Gaug­ing the fi­nan­cial tip­ping point

Prob­a­bil­ity is for a new global down­turn

The Washington Times Daily - - Opinion - By Richard W. Rahn By Dan Al­ban

De­spite the en­cour­ag­ing U.S. jobs-re­port data last week, the fis­cal sit­u­a­tion in the United States and most of the rest of the world con­tin­ues to de­te­ri­o­rate. The Euro­pean Cen­tral Bank said the euro­zone’s econ­omy is likely to con­tract this year. Greece fi­nally for­mally de­faulted last week. The sit­u­a­tion con­tin­ues to get worse, and many ob­servers think Greece will need an­other bailout within a year. The next time, the world’s tax­pay­ers, rather than pri­vate banks, will be hold­ing the bag. The sit­u­a­tion in Por­tu­gal also is get­ting worse at an ac­cel­er­at­ing rate.

It’s not just Europe that is hav­ing prob­lems. Last week, the Chi­nese re­duced their ex­pected growth rate from 8.2 per­cent to 7.5 per­cent for 2012. There has been grow­ing po­lit­i­cal dead­lock in In­dia, stop­ping many re­forms, which will neg­a­tively im­pact eco­nomic growth. There are in­di­ca­tions that Brazil also may be fac­ing an eco­nomic slow­down.

The 10 largest economies ac­count for a lit­tle more than two-thirds of the world gross do­mes­tic prod­uct (GDP). The United States alone ac­counts for about 23 per­cent of global GDP. Of the 10 largest economies, only China and In­dia have eco­nomic growth rates higher than their deficits as a per­cent­age of GDP, which means all of the oth­ers have a ris­ing debt-gdp ra­tio, as can be seen in the ac­com­pa­ny­ing chart. Stud­ies have shown that once net debt-gdp ra­tios rise above 90 per­cent, it is very hard for coun­tries to avoid debt de­fault and/or high in­fla­tion and very painful aus­ter­ity. The United States, France and the United King­dom are un­com­fort­ably close to the 90 per­cent mark. Any fur­ther turn­down in eco­nomic growth that would sharply re­duce tax rev­enues or any un­ex­pected spend­ing be­cause of war or nat­u­ral dis­as­ter would push these coun­tries over the tip­ping point.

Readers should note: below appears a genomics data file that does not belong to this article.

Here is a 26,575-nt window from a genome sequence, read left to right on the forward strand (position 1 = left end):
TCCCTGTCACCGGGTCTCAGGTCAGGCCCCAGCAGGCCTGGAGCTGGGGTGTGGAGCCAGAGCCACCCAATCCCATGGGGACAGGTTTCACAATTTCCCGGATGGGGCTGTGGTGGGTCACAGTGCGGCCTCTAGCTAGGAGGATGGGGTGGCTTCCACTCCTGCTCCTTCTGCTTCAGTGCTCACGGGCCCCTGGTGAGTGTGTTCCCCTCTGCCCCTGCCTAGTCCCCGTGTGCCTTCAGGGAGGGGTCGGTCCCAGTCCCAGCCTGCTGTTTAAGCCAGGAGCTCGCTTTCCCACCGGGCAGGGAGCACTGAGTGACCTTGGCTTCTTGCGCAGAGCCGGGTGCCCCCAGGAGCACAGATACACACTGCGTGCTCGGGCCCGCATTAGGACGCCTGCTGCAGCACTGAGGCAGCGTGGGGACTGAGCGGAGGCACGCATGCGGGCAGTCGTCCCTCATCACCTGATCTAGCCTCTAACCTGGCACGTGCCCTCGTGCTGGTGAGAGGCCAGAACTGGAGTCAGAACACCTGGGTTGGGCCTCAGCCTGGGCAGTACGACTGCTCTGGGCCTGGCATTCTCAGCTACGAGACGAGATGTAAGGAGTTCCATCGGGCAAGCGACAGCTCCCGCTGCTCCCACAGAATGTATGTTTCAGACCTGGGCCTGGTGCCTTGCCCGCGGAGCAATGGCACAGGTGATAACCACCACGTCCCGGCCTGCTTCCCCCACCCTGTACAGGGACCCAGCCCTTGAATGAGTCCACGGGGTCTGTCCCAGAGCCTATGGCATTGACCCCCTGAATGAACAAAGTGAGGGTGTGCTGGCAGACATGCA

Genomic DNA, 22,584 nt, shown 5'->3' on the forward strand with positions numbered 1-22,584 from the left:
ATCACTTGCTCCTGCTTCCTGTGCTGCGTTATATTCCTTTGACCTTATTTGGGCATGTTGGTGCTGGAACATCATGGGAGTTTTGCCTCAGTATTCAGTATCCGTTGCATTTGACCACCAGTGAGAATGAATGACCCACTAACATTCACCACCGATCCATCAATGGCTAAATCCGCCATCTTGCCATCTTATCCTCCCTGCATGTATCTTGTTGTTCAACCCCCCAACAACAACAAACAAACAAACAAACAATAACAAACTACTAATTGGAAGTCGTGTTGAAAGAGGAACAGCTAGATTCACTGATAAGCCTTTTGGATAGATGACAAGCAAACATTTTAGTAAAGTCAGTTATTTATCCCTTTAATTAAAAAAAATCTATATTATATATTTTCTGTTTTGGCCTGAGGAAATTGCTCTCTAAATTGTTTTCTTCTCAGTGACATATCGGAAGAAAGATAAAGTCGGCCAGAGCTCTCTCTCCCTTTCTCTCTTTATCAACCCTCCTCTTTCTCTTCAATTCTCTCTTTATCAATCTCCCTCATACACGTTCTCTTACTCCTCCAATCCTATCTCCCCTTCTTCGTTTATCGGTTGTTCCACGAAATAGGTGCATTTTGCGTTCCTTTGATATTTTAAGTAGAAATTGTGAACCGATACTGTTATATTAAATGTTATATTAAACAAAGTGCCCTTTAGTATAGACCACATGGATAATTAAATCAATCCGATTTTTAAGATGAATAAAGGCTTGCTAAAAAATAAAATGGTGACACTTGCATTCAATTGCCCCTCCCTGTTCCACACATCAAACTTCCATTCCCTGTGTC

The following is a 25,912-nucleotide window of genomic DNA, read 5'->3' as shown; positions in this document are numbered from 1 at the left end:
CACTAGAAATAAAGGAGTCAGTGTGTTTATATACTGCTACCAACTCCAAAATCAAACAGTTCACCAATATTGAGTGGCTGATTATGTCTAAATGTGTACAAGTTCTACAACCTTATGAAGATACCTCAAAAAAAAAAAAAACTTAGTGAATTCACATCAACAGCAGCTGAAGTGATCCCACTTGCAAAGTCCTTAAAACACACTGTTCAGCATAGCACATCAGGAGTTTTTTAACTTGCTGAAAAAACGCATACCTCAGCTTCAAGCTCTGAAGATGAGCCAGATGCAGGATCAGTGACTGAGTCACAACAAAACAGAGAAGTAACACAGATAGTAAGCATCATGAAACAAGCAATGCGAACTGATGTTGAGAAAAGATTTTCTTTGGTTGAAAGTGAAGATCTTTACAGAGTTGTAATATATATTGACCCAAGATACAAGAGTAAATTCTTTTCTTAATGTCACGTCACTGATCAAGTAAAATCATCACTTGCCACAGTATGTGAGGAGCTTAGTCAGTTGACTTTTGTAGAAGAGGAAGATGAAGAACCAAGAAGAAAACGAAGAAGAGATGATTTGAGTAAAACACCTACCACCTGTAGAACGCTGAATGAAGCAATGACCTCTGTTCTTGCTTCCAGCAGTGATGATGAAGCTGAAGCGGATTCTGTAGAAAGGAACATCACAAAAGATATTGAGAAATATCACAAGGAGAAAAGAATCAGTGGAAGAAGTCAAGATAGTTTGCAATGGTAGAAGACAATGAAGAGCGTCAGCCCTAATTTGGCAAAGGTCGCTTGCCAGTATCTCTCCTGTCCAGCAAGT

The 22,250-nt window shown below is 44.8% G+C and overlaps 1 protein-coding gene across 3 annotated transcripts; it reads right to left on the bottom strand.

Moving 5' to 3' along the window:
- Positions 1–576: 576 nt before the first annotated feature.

Italy may mud­dle through, thanks to par­tial eco­nomic re­form and a large un­der­ground (un­taxed) econ­omy. Ja­pan is well past the stan­dard tip­ping point for most coun­tries and has had two decades of very slow growth but has been saved from a Greek-style melt­down be­cause of its very high do­mes­tic sav­ings rate, which fi­nances most of its debt. Even so, any ad­verse cir­cum­stance could push Italy or Ja­pan into a down­ward fis­cal spi­ral.

Of the 10 largest economies, only Brazil and Canada are in suf­fi­ciently strong fis­cal po­si­tions to weather an­other global re­ces­sion with­out hit­ting the tip­ping point. Ger­many has had strong eco­nomic growth and has man­aged its econ­omy much bet­ter than most of the other Euro­peans, but it de­pends heav­ily on ex­ports of ma­chin­ery and high-tech goods, and as its cus­tomers weaken, it will fol­low them down.

Most of the rest of the world — the other one-third of world GDP — looks lit­tle bet­ter than the big 10. On ev­ery con­ti­nent, there are many smaller coun­tries

Fore­cast for 2012 with un­com­fort­ably high debt-gdp ra­tios, and it would not take much to push them into a cri­sis sit­u­a­tion.